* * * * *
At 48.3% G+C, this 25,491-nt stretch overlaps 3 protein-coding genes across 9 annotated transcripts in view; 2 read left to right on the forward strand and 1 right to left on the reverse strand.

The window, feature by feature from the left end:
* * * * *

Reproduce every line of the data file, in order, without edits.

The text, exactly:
At 48.3% G+C, this 25,491-nt stretch overlaps 3 protein-coding genes across 9 annotated transcripts in view; 2 read left to right on the forward strand and 1 right to left on the reverse strand.

The window, feature by feature from the left end: